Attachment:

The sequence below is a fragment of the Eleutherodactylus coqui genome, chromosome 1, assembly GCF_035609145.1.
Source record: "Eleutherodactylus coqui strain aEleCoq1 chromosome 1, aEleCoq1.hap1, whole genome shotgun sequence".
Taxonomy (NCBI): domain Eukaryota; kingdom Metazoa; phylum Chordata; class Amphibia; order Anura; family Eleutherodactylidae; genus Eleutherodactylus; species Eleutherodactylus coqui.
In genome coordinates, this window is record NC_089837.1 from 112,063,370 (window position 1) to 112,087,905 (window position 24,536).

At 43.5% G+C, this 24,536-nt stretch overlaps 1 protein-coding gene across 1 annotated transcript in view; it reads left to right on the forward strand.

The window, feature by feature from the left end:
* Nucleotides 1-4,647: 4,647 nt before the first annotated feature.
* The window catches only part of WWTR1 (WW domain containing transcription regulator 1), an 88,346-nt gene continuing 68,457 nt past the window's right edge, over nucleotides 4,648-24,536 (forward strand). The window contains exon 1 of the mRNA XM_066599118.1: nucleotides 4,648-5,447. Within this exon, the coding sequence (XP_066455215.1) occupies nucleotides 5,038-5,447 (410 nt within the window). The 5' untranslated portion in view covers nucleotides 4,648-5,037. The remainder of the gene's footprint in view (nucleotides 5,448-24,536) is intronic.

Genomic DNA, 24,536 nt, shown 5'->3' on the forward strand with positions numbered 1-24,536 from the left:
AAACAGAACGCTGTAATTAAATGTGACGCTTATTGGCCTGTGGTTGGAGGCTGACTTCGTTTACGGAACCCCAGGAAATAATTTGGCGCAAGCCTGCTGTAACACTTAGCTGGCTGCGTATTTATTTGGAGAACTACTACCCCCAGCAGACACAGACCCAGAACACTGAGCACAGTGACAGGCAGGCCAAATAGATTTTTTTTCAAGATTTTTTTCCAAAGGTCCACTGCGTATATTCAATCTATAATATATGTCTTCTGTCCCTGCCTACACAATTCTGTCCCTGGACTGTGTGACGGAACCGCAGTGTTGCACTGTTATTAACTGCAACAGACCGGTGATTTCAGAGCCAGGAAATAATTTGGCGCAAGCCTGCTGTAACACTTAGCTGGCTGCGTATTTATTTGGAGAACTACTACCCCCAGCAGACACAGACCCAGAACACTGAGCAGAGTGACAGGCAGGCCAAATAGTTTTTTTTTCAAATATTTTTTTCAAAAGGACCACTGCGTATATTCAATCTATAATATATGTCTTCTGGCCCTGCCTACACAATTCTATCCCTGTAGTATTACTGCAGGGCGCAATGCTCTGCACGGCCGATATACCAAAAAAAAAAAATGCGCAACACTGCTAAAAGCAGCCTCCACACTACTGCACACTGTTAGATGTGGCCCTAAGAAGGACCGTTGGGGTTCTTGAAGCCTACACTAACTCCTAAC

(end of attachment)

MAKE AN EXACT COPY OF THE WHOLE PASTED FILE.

The sequence below is a fragment of the Eleutherodactylus coqui genome, chromosome 1, assembly GCF_035609145.1.
Source record: "Eleutherodactylus coqui strain aEleCoq1 chromosome 1, aEleCoq1.hap1, whole genome shotgun sequence".
Taxonomy (NCBI): domain Eukaryota; kingdom Metazoa; phylum Chordata; class Amphibia; order Anura; family Eleutherodactylidae; genus Eleutherodactylus; species Eleutherodactylus coqui.
In genome coordinates, this window is record NC_089837.1 from 112,063,370 (window position 1) to 112,087,905 (window position 24,536).

At 43.5% G+C, this 24,536-nt stretch overlaps 1 protein-coding gene across 1 annotated transcript in view; it reads left to right on the forward strand.

The window, feature by feature from the left end:
* Nucleotides 1-4,647: 4,647 nt before the first annotated feature.
* The window catches only part of WWTR1 (WW domain containing transcription regulator 1), an 88,346-nt gene continuing 68,457 nt past the window's right edge, over nucleotides 4,648-24,536 (forward strand). The window contains exon 1 of the mRNA XM_066599118.1: nucleotides 4,648-5,447. Within this exon, the coding sequence (XP_066455215.1) occupies nucleotides 5,038-5,447 (410 nt within the window). The 5' untranslated portion in view covers nucleotides 4,648-5,037. The remainder of the gene's footprint in view (nucleotides 5,448-24,536) is intronic.

Genomic DNA, 24,536 nt, shown 5'->3' on the forward strand with positions numbered 1-24,536 from the left:
AAACAGAACGCTGTAATTAAATGTGACGCTTATTGGCCTGTGGTTGGAGGCTGACTTCGTTTACGGAACCCCAGGAAATAATTTGGCGCAAGCCTGCTGTAACACTTAGCTGGCTGCGTATTTATTTGGAGAACTACTACCCCCAGCAGACACAGACCCAGAACACTGAGCACAGTGACAGGCAGGCCAAATAGATTTTTTTTCAAGATTTTTTTCCAAAGGTCCACTGCGTATATTCAATCTATAATATATGTCTTCTGTCCCTGCCTACACAATTCTGTCCCTGGACTGTGTGACGGAACCGCAGTGTTGCACTGTTATTAACTGCAACAGACCGGTGATTTCAGAGCCAGGAAATAATTTGGCGCAAGCCTGCTGTAACACTTAGCTGGCTGCGTATTTATTTGGAGAACTACTACCCCCAGCAGACACAGACCCAGAACACTGAGCAGAGTGACAGGCAGGCCAAATAGTTTTTTTTTCAAATATTTTTTTCAAAAGGACCACTGCGTATATTCAATCTATAATATATGTCTTCTGGCCCTGCCTACACAATTCTATCCCTGTAGTATTACTGCAGGGCGCAATGCTCTGCACGGCCGATATACCAAAAAAAAAAAATGCGCAACACTGCTAAAAGCAGCCTCCACACTACTGCACACTGTTAGATGTGGCCCTAAGAAGGACCGTTGGGGTTCTTGAAGCCTACACTAACTCCTAAC